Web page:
I can only suggest that you reword your question to be more objective. Specifically, don't ask about "moral" issues, ask about per-airline incident/accident statistics.

Finally, if you're really worried about this stuff then simply avoid any airline that's been banned by the EU or US. Those are the only airlines that are 'dangerous' in any mainstream sense of the word. Any airline that's allowed to operate in Europe and the US is certainly 'safe' because of the strict regulations that are in place (and enforced).

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It's a good idea to ask here about the reception of your question, and this is certainly something to your credit.

On the form of the question

You should simplify your question and choose your approach, e.g.:

  • Facts explained in context, statistics,
  • Recount out of context, like in news,
  • Morality, which is undefined and linked to personal beliefs.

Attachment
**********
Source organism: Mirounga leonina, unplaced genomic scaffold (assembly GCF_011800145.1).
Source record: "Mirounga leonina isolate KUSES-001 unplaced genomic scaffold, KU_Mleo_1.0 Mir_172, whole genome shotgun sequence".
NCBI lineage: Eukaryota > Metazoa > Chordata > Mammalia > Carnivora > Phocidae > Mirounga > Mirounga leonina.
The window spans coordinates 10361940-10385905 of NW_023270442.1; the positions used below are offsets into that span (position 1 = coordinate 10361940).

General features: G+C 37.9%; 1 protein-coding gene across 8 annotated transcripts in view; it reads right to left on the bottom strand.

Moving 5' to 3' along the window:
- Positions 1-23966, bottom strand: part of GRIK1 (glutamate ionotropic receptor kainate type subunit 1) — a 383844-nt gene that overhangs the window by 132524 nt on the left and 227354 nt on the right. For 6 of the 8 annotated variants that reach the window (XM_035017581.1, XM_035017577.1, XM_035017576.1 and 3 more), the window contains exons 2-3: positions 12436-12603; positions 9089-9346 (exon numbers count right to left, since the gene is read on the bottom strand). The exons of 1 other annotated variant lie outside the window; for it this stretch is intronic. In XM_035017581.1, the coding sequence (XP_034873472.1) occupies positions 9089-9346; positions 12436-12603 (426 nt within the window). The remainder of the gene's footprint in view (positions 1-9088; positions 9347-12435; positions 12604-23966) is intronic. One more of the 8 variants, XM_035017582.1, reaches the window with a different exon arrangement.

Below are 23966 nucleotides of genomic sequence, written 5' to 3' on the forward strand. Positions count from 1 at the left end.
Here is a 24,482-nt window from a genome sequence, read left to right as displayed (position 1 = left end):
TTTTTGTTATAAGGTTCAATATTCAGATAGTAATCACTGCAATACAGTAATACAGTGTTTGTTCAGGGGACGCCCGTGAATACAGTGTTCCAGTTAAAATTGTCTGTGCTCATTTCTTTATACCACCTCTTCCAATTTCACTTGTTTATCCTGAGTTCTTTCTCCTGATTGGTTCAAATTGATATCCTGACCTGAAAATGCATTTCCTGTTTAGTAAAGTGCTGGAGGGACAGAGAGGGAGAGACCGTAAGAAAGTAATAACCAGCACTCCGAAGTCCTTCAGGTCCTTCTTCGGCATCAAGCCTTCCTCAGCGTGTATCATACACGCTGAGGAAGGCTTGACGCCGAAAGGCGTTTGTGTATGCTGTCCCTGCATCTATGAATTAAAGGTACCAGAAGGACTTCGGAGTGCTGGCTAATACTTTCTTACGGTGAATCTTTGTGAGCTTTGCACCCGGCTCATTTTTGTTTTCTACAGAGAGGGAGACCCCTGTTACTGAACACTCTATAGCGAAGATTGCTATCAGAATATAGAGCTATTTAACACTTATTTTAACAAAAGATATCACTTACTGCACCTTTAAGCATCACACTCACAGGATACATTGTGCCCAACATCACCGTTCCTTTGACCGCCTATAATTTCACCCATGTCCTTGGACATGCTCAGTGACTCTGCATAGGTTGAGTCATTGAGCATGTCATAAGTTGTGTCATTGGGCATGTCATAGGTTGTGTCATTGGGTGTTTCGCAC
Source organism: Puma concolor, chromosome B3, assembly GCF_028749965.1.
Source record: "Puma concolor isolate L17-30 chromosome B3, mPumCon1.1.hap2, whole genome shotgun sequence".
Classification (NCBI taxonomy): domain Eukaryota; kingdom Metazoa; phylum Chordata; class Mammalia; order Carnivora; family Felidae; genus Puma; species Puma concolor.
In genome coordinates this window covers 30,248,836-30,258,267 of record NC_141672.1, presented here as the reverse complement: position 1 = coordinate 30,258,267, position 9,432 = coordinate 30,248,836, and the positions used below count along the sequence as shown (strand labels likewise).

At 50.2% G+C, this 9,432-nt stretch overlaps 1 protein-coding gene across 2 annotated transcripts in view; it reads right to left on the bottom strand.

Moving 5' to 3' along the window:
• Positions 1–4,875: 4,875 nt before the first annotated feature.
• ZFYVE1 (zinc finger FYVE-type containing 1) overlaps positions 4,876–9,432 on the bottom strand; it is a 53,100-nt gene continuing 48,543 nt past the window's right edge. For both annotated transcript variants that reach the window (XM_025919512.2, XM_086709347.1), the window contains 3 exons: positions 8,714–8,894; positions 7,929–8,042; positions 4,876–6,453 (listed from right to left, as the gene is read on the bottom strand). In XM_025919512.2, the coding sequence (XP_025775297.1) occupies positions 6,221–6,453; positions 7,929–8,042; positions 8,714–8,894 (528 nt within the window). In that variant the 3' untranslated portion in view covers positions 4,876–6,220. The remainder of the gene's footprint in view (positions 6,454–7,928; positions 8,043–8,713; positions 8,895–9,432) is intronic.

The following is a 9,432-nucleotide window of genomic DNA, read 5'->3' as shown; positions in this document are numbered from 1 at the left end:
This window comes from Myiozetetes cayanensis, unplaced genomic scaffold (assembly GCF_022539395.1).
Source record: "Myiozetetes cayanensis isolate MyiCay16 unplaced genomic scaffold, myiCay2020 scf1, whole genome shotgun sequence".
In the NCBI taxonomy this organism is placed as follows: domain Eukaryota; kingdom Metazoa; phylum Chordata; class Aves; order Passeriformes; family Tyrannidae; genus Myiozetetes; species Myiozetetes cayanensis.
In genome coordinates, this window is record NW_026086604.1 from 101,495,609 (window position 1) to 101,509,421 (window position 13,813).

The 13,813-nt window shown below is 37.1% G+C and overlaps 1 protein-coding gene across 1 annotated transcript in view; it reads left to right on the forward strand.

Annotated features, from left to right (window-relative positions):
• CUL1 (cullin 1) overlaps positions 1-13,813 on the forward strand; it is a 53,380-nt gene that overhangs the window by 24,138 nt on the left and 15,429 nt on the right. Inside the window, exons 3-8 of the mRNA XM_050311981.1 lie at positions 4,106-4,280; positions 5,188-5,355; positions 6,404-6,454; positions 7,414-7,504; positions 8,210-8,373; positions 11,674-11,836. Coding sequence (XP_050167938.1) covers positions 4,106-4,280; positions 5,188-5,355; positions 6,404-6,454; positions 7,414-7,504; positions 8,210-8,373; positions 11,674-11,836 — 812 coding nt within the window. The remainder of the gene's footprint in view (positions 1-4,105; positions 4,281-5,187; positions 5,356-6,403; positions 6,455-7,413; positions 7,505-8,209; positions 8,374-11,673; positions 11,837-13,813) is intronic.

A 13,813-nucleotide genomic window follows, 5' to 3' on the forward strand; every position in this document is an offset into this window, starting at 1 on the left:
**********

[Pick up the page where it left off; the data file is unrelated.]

But don't mix them as if they were equivalent. One can help you finding official reports of incidents in a given country without specially sharing your personal view on what is a safe airline.

There are no immoral conduct databases, but there are incident databases.

On the method you want to use

If you want to rely on press tendentious articles and arguable moral concepts for your safety, it's ok, but you don't expect others to follow you here, this is not on-topic.

Now if safety is actually the purpose of your post, and you want to use statistics to do some classification, you should think about the actual level of aircraft incidents and accidents, and how many times alcohol or sex have been endangering a passenger or crew life.